Markets’ blindness to environmental effects is costing us dearly [Hebrew]

In a piece for Local Call, I discuss the economic concept of “market failures” and specifically the type called “externalities” — in which effects such as environmental degredation are ignored by market forces, and often exacerbated, because they do not come with an attached financial cost to businesses nor consumers.

For Israel’s Sake and the World’s, Leave the Gas in the Ground [Hebrew]

In this piece for Local Call, I review the strong evidence for the seemingly outlandish argument that Israel should not extract the massive gas reserves discovered off of its shores, but leave them in the ground. Although burning the gas is less damaging immediately around the power plant than burning coal or oil, when its full life-cycle is taken into account its greenhouse gas emissions are actually worse than oil or even coal. Now that the cost of renewable energies from new installations has sunk below even that of continuing to operate existing fossil-fuel plants, continuing to invest in fossil gas is not only environmentally suicidal, but economically backwards — but it does massively benefit the major players who own the extraction rights.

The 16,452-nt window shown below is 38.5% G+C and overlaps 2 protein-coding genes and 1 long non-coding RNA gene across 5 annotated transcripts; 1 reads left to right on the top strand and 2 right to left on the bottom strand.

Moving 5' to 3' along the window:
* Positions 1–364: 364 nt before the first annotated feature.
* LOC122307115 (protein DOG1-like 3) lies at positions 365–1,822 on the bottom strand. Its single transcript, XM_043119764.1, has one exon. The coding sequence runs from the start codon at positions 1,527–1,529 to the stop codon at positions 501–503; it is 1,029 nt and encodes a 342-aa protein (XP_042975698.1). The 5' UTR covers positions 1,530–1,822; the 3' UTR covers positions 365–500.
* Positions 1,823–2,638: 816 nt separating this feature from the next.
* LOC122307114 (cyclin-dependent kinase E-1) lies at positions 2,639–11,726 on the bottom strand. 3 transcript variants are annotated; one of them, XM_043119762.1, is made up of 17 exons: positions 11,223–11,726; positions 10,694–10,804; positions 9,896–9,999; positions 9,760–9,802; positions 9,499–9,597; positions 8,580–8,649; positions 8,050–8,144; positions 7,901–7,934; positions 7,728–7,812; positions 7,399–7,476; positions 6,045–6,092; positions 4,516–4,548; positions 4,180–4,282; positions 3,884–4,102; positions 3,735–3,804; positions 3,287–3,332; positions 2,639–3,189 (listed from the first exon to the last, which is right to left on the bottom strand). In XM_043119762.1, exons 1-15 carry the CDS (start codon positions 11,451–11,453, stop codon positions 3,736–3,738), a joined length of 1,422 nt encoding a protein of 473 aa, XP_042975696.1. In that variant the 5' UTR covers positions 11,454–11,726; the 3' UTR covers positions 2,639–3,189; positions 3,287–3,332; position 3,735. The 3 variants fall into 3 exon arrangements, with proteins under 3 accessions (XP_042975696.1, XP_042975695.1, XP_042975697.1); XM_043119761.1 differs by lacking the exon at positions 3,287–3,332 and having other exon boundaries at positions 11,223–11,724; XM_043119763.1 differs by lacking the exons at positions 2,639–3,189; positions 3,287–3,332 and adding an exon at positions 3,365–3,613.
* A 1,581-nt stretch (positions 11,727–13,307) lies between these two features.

The Green Case for Fare-Free Public Transport [Hebrew]

In this piece for Local Call, I argue for universal fare-free public transport (FFPT) as part of the transition to a sustainable economy. Public transport is the only practical way to enable mobility without continuing the environmental destruction associated with oil-powered vehicles on a scale and schedule relevant for reducing climate degradation. Turning it into a universal, free service for all will end the destructive competition between public and private transit, and pave the way politically for expanding, renewing, and improving public transport as a viable alternative for all.

Green Consumerism is Impossible – and Anti-Democratic (Hebrew)

In this piece for Local Call I tackle conscious consumption – the most prominent approach to combating climate change in recent years. I point out that even setting aside the costliness of environmentally-friendly products, it is rarely possible to choose them exclusively, and the information required to estimate what one’s best choice is for the environment is way beyond what consumers can figure out for every single product. I place this trend within the broader context of the neoliberal turn, and point out the deeply anti-democratic sentiment embedded in the idea that our consumer choices are an expression of democracy – one which excludes those with less time and money on their hands.